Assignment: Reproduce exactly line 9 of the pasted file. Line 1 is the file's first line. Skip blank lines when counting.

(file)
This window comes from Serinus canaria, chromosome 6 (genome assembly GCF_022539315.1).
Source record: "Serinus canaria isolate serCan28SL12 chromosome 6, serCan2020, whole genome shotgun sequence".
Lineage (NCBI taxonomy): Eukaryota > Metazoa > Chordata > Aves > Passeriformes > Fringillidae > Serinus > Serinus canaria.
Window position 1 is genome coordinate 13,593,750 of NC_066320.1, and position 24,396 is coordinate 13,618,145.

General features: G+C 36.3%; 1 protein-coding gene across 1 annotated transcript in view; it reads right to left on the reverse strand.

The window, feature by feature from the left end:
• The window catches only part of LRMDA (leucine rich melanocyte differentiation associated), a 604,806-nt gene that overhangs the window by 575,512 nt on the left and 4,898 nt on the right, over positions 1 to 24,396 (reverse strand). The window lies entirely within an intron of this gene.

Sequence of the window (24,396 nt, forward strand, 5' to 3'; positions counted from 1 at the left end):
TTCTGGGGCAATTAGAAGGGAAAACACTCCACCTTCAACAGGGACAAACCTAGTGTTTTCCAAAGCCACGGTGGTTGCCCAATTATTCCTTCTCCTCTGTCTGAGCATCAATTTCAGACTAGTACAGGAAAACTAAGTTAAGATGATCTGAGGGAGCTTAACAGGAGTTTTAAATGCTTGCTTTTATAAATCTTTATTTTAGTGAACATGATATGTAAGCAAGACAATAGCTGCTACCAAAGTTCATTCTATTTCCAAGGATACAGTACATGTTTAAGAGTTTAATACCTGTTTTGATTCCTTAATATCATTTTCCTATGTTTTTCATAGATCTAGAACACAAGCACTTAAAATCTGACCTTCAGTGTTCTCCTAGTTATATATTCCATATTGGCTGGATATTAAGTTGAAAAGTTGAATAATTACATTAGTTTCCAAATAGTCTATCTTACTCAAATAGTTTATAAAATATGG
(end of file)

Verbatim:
TTCTGGGGCAATTAGAAGGGAAAACACTCCACCTTCAACAGGGACAAACCTAGTGTTTTCCAAAGCCACGGTGGTTGCCCAATTATTCCTTCTCCTCTGTCTGAGCATCAATTTCAGACTAGTACAGGAAAACTAAGTTAAGATGATCTGAGGGAGCTTAACAGGAGTTTTAAATGCTTGCTTTTATAAATCTTTATTTTAGTGAACATGATATGTAAGCAAGACAATAGCTGCTACCAAAGTTCATTCTATTTCCAAGGATACAGTACATGTTTAAGAGTTTAATACCTGTTTTGATTCCTTAATATCATTTTCCTATGTTTTTCATAGATCTAGAACACAAGCACTTAAAATCTGACCTTCAGTGTTCTCCTAGTTATATATTCCATATTGGCTGGATATTAAGTTGAAAAGTTGAATAATTACATTAGTTTCCAAATAGTCTATCTTACTCAAATAGTTTATAAAATATGG